Smuggler deported from Suffolk

COCAINE smuggler Devon Giles is back in his native Jamaica today, after being thrown out of Britain – three years after serving his prison sentence.His wife and daughter today say they have been left bereft, after he was deported last weekend as part of his sentence.

COCAINE smuggler Devon Giles is back in his native Jamaica today, after being thrown out of Britain – three years after serving his prison sentence.

His wife and daughter today say they have been left bereft, after he was deported last weekend as part of his sentence.

His wife Pamula Giles, 33, could hardly control her tears as she described how her husband of almost four years was put on a plane and sent away.

Mrs Giles, who lives with Giles' 16-year-old daughter Julieann in their Beatty Road home in Ipswich, said: "How am I supposed to feel? I am numb, I am hurting, I am angry.


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"I went all the way to Harwich [on Saturday] and they wouldn't even let me see him - not for five minutes."

Mrs Giles first met her husband when she went on holiday to Jamaica more than ten years ago - and when she returned they kept in touch through letters and phone calls.

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But on one of his visits to England, Giles was caught smuggling cocaine into the country.

He served four years in HMP Swaleside on the Isle of Sheppey in Kent - where he married his wife on December 9 1999 - before being released in 2001.

He had been told he would be deported as soon as he left prison, but in May 2001 the Star reported how the family were still waiting to hear whether they would have to leave immediately.

Last Saturday, Giles - a 38-year-old Jamaican citizen - was finally deported after reporting for his weekly sign-in at Ipswich police station on Thursday .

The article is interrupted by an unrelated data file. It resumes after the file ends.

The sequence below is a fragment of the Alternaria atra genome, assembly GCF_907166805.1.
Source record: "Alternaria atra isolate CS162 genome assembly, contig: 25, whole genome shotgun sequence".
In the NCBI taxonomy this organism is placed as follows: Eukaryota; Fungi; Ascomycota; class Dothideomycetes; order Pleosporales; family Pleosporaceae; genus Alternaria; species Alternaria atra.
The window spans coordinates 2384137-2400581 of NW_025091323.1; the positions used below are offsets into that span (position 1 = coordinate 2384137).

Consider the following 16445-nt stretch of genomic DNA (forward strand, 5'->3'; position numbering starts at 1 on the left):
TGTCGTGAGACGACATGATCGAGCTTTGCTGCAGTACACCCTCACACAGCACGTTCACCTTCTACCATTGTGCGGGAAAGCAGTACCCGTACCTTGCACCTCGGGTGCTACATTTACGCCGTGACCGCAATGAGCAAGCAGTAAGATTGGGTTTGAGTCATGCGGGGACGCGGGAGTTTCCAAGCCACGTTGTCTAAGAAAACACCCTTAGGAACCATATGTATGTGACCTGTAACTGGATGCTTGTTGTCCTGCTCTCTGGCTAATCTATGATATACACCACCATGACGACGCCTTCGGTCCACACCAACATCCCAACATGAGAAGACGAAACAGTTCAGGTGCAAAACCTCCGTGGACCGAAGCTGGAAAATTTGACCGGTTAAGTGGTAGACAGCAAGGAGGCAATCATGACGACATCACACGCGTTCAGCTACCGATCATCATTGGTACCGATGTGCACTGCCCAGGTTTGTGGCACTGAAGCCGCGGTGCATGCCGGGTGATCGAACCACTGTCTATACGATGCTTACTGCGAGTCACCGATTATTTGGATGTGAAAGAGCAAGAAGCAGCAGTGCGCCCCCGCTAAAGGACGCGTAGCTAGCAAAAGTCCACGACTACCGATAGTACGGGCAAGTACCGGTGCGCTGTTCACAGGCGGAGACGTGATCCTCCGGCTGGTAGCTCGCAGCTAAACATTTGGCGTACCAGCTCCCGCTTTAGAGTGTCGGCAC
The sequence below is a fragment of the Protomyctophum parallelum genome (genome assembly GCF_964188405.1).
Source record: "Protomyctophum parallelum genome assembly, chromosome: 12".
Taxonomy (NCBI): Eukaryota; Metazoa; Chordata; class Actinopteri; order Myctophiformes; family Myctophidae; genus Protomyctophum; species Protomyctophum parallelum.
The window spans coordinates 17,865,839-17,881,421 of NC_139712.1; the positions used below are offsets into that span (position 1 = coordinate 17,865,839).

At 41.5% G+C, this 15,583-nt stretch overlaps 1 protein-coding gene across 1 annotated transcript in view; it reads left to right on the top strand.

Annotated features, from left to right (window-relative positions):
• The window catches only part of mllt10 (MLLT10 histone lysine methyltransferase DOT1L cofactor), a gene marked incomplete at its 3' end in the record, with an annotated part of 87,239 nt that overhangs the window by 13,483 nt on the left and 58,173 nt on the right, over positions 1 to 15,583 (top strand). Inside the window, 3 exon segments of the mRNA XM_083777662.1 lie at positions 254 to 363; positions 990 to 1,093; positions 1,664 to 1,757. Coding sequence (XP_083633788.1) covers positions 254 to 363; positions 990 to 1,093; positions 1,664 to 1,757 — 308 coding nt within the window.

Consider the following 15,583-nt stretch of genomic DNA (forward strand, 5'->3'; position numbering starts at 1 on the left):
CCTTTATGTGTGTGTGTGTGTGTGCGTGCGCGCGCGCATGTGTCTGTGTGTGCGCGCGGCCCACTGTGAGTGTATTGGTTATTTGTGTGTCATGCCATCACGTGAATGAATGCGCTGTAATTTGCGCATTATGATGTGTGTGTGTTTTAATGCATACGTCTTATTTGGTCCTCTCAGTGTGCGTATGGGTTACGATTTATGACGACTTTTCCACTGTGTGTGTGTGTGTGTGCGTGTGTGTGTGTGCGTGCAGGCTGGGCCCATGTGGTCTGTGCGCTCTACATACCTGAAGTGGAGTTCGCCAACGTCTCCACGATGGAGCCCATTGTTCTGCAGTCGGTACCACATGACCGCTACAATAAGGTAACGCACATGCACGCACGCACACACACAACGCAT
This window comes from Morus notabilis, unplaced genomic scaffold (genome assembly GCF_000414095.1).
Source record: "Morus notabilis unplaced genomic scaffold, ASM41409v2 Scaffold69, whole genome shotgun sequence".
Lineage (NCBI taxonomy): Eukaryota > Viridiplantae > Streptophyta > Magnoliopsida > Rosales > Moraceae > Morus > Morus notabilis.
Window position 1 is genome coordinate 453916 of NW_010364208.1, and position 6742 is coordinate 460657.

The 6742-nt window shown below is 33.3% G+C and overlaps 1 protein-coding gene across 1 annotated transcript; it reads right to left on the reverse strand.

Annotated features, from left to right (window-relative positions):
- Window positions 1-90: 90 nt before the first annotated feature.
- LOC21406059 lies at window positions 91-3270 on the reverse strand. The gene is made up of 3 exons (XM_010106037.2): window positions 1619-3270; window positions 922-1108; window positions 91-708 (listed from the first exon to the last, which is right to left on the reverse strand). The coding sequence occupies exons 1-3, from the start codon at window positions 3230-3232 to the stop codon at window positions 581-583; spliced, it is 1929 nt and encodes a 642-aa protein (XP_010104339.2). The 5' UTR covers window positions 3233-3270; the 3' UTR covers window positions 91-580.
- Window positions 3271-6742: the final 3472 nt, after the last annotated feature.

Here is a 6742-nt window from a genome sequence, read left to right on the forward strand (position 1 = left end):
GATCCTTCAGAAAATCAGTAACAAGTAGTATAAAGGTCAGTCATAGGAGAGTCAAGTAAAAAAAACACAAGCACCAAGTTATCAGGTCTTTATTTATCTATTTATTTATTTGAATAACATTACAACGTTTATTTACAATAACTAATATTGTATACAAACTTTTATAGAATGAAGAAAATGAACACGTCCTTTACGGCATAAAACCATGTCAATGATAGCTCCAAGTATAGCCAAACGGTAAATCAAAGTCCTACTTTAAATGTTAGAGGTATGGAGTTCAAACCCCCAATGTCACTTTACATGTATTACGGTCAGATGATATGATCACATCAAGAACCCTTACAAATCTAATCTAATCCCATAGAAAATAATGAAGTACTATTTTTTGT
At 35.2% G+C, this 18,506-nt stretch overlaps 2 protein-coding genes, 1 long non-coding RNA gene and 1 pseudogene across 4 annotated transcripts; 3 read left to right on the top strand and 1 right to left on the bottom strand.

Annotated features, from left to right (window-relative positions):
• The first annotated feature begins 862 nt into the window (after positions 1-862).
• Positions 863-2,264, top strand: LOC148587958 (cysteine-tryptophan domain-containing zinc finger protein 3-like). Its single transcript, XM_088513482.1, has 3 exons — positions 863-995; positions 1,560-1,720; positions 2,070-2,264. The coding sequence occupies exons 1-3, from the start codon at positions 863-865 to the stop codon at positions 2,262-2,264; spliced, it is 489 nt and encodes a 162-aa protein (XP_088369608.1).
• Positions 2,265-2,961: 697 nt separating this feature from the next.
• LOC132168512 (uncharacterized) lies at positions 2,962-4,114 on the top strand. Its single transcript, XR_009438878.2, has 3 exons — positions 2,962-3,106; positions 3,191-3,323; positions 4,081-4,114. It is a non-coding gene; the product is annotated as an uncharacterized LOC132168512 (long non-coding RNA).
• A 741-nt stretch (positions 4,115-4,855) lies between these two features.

Meanwhile his daughter, a Jamaican citizen who at present does not have a British passport, is hoping to remain with her stepmother.

Mrs Giles claimed: "His mum and dad had got into debt problems in Jamaica, but when they died, it got passed onto him. They [the debtors] threatened to kill his children if he didn't smuggle the drugs.

"Devon felt guilty. He was glad when he got caught because he didn't want the drugs to go on the streets and harm anybody."

The deportation is the second trauma the family has faced - in 2001, Giles' younger daughter Josieann, died of a rare form of brain cancer aged nine.

Mrs Giles and Julieann are now desperate to visit Giles in Jamaica.

Giles is unable to appeal against his court-recommended deportation, because he was sentenced before the new Immigration Act in April.

A Home office spokesman said: "Prior to April 1 2003, persons liable to deportation on the basis of a court recommendation had no separate right of appeal to the Home Secretary against the decision to deport, only to the sentencing court.

"After April 1, the new Immigration Act provided a right of appeal to the Home Secretary against the decision to deport for all deportation cases, including those made at the recommendation of the court."

"In cases where the spouse or children of a person liable to deportation are British citizens, there would also be the option for them to accompany the deported person at public expense."

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DO you agree with the deportation, or had he served his time and be allowed to remain in the UK?

Write to Your Letters, The Evening Star, 30 Lower Brook Street, Ipswich, IP4 1AN, or e-mail: EveningStarLetters@eveningstar.co.uk>

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